Losing One’s Footing
by Grace Fox (reprinted with permission, Losing One’s Footing, October 8, 2010)
Have you ever felt yourself emotionally, mentally or spiritually slip into a negative space? Have you ever experienced a loss of perspective that resulted in discouragement or despair? I have. Quite honestly, many writers often struggle with this.
We spend hours in solitary confinement writing a message we believe could give direction, bring hope or change lives. We do our homework, researching the best markets for those messages. We attend writers conferences to learn more about our trade. We wrestle to understand and adjust to ever-changing technology and its effect on individual writers and the publishing industry at large. All this while trying to meet the expectations and financial burdens placed on us to market our work due to constraints on our publishers’ budgets. And then we receive the inevitable rejections, the polite no from editors. It’s easy to lose our footing, to grow discouraged, to lose sight of our calling, and to go out in search of a “real job.”
The Psalmist dealt with the same feelings but for a different reason. He’d poured his heart and soul into following God and obeying His commands. He’d done his best to live in integrity, developing and guarding an untarnished reputation. But then he began to question the effort he’d exerted. He wrote, “But as for me, I almost lost my footing. My feet were slipping, and I was almost gone. For I envied the proud when I saw them prosper despite their wickedness…” (Psalm 73:2,3).
Comparing his lot as a God-fearing man to the prosperity of those who ignored God’s ways left him frustrated and envious. He asked tough questions such as, “Did I keep my heart pure for nothing? Did I keep myself innocent for no reason?” He began slipping into the abyss of discouragement, wondering if his efforts to follow God were worth it, but then he caught himself. He wrote, “Then I went into your sanctuary, O God, and I finally understood the destiny of the wicked…Then I realized that my heart was bitter and I was all torn up inside” (vv. 17,21).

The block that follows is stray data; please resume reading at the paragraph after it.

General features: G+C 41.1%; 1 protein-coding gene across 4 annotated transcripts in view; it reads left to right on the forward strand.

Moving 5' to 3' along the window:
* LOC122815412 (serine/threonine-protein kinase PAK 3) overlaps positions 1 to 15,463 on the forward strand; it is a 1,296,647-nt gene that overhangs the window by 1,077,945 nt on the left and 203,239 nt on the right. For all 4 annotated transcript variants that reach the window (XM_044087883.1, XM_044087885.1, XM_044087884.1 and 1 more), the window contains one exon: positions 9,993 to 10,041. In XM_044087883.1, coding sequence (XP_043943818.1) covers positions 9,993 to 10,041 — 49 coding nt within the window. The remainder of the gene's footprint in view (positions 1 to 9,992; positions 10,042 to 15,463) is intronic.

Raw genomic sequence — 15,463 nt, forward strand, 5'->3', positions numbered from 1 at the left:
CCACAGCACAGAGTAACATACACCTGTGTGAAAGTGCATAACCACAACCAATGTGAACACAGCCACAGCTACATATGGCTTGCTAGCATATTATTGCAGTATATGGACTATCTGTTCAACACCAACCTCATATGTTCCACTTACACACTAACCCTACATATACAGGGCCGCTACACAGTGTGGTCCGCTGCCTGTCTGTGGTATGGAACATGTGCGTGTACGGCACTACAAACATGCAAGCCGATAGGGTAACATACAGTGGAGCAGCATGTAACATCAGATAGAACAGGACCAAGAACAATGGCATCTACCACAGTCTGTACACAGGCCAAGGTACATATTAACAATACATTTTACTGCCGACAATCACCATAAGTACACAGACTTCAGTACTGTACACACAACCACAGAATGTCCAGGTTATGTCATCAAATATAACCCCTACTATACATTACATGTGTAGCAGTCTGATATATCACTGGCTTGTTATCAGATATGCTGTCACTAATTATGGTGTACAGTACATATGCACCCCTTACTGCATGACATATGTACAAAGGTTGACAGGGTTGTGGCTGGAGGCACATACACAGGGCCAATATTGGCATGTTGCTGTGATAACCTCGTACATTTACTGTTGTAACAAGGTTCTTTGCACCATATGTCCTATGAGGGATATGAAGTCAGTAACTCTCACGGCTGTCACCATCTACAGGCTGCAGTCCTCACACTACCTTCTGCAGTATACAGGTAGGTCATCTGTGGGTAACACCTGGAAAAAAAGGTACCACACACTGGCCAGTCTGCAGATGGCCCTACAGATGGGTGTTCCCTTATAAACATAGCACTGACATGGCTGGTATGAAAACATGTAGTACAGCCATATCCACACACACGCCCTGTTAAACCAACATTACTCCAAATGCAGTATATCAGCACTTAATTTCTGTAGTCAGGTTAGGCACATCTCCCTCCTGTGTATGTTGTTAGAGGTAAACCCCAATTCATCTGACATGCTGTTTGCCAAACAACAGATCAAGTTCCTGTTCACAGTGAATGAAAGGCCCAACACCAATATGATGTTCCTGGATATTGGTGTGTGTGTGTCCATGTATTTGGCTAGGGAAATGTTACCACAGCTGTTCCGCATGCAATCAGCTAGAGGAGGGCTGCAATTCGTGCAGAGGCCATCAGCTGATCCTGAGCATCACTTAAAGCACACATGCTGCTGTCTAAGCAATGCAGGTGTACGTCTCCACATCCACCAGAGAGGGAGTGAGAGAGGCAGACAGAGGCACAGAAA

What enabled the Psalmist to realize his precarious position? Spending time in God’s presence. Doing so renewed his perspective. It helped him realize the slippery path he’d followed and the lies he’d believed about the prosperity of the wicked.
The Psalmist then regained his footing by reviewing assurances of God’s love toward him. “Yet I still belong to you; you hold my right hand,” he wrote. “You guide me with your counsel; leading me to a glorious destiny. Whom have I in heaven but you? I desire you more than anything on earth. My health may fail, and my spirit may grow weak, but God remains the strength of my heart; he is mine forever…But as for me, how good it is to be near God! I have made the Sovereign LORD my shelter, and I will tell everyone about the wonderful things you do!” (vv. 23-26,28).
When I, as writer, feel my footing slip…when I allow circumstances within the publishing industry to discourage me…when I begin to question my calling…I must do as the Psalmist did and go into God’s sanctuary. I must withdraw for a time, pour over the Word, and seek God’s face in prayer. Doing so renews my perspective. It helps identify the places in my heart that need revival. And it reminds me that God loves me no matter how many books sell or how many contracts I carry. He holds my hand. He guides me with his counsel and leads me to a glorious destiny. Relationship with Him is to be desired and treasured above success by human standards.
This is where my heart is today. I received a rejection on my latest book proposal last night, and I’m seeking God’s face regarding where and how to proceed from here. If I focus on rejection and disappointment, I’ll surely lose my footing. But if I keep my perspective in the right place, my heart will be strengthened in Him. No matter what happens, God loves me and I am His.
How’s your heart? Have you felt your footing slip for some reason lately? If so, how did you regain your perspective?